In one form or another, conscious or unconscious, we have all become propagandists; integrity alone can keep us truthful.

The true call of the desert, of the mountains, or the sea, is their silence – free of the networks of dead speech.

…the stupidity of people who feel certain about things they never try to find out. A world that educates people to be ignorant – that is what this world of ours is .

The most ominous of fallacies – the belief that things can be kept static by inaction.

Tolerance cannot afford to have anything to do with the fallacy that evil may convert itself to good.

Constancy, far from being a virtue, seems often to be the besetting sin of the human race, daughter of laziness and self-sufficiency, sister of sleep, the cause of most wars and practically all persecutions.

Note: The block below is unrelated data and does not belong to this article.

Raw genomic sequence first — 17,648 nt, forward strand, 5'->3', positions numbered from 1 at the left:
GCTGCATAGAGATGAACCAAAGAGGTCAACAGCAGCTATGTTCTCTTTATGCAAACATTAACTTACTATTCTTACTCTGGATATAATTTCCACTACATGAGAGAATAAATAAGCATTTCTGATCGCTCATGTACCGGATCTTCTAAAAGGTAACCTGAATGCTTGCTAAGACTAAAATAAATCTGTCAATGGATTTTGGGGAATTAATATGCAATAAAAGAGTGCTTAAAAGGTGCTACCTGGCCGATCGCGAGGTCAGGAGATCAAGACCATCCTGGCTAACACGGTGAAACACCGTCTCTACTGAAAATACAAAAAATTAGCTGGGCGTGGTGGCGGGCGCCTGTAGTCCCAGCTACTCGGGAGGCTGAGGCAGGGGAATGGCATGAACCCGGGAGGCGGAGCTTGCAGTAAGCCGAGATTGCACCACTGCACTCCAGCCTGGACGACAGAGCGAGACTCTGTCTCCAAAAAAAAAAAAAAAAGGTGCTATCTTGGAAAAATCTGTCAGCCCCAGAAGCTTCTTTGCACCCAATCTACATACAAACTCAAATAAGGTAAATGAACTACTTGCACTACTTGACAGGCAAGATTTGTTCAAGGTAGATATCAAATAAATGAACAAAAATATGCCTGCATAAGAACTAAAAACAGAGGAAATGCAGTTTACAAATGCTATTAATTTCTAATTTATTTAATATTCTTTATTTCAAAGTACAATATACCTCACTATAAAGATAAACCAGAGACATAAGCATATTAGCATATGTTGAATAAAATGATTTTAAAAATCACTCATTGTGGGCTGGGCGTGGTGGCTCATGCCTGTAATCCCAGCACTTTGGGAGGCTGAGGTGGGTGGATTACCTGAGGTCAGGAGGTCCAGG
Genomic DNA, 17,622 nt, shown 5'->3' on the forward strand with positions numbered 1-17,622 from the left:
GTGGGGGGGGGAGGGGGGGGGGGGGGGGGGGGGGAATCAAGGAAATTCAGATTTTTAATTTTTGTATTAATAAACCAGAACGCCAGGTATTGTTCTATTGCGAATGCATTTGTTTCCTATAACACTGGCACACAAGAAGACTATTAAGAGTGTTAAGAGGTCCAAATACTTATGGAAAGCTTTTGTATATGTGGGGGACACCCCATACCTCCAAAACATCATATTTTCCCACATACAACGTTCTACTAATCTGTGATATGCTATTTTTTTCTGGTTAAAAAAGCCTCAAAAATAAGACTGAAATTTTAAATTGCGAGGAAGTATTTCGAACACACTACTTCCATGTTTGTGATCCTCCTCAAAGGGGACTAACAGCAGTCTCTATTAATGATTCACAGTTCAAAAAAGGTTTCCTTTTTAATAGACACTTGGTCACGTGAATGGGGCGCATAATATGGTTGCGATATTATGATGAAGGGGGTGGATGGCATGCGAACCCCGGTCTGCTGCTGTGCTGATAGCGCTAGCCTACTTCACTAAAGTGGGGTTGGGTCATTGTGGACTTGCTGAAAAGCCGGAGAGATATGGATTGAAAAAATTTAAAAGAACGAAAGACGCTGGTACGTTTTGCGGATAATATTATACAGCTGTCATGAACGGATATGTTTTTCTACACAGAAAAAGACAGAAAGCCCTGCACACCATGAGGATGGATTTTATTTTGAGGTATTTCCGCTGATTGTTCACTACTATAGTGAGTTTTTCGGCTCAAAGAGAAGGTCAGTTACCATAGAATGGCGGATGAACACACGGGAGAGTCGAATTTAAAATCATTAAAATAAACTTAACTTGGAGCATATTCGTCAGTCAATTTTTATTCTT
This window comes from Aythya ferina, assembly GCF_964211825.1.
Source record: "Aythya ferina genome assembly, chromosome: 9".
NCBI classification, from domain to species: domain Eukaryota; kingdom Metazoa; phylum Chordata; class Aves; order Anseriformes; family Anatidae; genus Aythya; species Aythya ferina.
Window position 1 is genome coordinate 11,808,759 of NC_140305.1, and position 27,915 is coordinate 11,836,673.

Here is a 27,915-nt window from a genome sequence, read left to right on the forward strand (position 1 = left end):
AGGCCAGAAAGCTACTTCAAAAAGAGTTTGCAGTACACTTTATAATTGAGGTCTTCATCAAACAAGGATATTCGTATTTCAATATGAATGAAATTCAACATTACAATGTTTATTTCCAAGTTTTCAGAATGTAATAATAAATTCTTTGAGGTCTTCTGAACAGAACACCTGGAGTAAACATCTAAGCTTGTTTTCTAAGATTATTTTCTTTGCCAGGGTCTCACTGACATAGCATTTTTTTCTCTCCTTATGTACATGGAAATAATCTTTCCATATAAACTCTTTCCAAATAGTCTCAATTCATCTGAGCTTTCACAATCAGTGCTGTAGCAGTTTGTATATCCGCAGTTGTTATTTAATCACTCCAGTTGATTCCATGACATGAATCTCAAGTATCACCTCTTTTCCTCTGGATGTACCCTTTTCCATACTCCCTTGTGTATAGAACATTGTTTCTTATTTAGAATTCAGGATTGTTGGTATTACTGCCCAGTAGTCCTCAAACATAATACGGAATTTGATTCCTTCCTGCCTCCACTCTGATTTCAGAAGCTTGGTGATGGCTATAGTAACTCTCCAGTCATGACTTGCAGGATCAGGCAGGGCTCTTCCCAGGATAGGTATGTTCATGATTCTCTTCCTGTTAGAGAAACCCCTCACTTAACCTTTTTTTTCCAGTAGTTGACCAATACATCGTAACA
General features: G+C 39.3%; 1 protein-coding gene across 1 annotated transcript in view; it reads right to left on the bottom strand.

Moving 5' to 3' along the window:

Every victory of man over man has in itself a taste of defeat… There is no essential difference between the various human groups, creatures whose bones and brains and members are the same; and every damage we do there is a form of mutilation, as if the fingers of the left hand were to be cut off by the right.

Once divested of missionary virus, the cult of our gods gives no offence. It would be a peaceful age if this were recognized, and religion, Christian, communist or any other, were to rely on practice and not on conversion for her growth.

Few are the giants of the soul who actually feel that the human race is their family circle.

The main necessity on both sides of a revolution is kindness, which makes possible the most surprising things. To treat one’s neighbor as oneself is the fundamental maxim for revolution.